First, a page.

Before College Low Power FM Stations became so popular.  
I remember back in the day when Pacific Union College in Angwin CA
had a Low Power AM Radio Station and it was quite a catch back then.

~ RHF

.

 
 
 

Interesting article about allowing low power FM stations, Community FM

Post by WShoot » Thu, 26 Feb 2004 14:43:41

It's too bad the NAB doesn't get their members to back off on the modulation,
so that the signal is cleaner and interferes less with adjacent NAB members. I
can't hardly use the stereo lock and AFC features on my receiver anymore. I
have to detune slightly to keep an undesired station from grabbing control.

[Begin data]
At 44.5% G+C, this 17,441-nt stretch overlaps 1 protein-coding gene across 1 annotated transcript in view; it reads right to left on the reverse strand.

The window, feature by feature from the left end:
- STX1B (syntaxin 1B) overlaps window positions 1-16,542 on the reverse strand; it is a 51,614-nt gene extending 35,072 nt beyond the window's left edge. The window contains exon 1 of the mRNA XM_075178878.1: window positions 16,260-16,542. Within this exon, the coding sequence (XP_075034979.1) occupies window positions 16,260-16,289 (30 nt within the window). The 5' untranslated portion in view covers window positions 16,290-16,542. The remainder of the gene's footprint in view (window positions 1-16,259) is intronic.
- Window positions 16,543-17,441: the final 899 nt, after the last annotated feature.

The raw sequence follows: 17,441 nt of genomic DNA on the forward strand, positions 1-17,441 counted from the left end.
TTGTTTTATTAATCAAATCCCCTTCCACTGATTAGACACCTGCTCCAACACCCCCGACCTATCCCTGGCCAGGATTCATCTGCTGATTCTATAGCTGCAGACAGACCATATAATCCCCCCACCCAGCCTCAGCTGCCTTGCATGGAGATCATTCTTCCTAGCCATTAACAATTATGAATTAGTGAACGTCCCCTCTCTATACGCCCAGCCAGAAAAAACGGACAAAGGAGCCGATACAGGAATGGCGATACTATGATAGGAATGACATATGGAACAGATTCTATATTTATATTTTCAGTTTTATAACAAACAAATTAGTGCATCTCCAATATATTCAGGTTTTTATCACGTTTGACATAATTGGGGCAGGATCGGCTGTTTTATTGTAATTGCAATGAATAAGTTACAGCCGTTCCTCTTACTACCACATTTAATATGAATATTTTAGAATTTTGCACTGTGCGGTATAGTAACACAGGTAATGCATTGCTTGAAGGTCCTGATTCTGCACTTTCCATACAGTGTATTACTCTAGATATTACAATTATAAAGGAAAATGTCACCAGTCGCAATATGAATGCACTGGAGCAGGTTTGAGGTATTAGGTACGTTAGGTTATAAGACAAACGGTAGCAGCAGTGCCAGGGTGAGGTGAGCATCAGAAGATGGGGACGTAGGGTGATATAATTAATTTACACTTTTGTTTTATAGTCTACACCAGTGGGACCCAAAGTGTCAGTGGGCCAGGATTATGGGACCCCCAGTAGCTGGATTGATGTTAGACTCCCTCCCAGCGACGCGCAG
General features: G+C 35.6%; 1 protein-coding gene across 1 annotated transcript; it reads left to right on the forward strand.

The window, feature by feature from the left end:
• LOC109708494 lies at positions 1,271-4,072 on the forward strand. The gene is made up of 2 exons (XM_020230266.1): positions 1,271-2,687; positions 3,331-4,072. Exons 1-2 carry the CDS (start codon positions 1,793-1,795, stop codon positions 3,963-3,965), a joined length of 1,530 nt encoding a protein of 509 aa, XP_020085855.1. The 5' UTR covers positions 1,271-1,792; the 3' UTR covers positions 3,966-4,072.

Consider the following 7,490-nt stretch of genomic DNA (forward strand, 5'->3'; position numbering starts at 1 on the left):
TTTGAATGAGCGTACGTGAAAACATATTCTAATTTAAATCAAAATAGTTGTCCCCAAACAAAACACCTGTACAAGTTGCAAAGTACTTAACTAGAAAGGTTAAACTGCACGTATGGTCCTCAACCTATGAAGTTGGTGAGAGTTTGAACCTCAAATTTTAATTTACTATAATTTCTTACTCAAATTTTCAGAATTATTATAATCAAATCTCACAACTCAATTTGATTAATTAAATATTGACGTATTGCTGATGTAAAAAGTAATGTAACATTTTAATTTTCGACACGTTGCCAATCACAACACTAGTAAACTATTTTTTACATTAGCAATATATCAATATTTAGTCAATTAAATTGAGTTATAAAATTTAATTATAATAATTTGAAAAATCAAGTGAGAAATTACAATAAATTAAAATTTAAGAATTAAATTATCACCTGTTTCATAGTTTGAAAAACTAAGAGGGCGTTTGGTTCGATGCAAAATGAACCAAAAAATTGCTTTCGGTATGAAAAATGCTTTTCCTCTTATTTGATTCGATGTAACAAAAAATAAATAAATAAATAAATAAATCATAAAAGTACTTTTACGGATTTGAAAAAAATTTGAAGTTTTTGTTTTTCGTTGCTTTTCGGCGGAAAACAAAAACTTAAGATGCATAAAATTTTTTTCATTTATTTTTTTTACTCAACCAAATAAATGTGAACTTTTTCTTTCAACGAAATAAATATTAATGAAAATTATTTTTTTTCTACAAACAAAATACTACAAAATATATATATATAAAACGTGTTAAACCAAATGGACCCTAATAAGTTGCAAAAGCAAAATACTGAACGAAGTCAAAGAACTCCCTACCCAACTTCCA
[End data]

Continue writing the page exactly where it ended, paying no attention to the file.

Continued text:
As for uBC, here's the URL for a new Microbroadcasters Association (It's still
mostly under construction):

http://www.microbroadcasting.us

For the new ones in this group, take a look at the uBC equipment available at:

http://www.ramseykits.com

http://www.rockymountainreliable.us

73,
Bill, K5BY

 
 
 

Interesting article about allowing low power FM stations, Community FM

Post by Steve » Sat, 28 Feb 2004 22:36:17

To me the biggest pisser was that NPR joined the NAB in lobbying
against the LPFMs, fretting about (highly unlikely) interference, even
though most of the stations would be far from their corner of the
spectrum. They added a legitimizing voice to the obviously
self-interested NAB.

On Sun, 22 Feb 2004 14:19:54 GMT, "Jim Douglas"


>http://story.news.yahoo.com/news?tmpl=story&cid=512&e=4&u=/ap/2004022...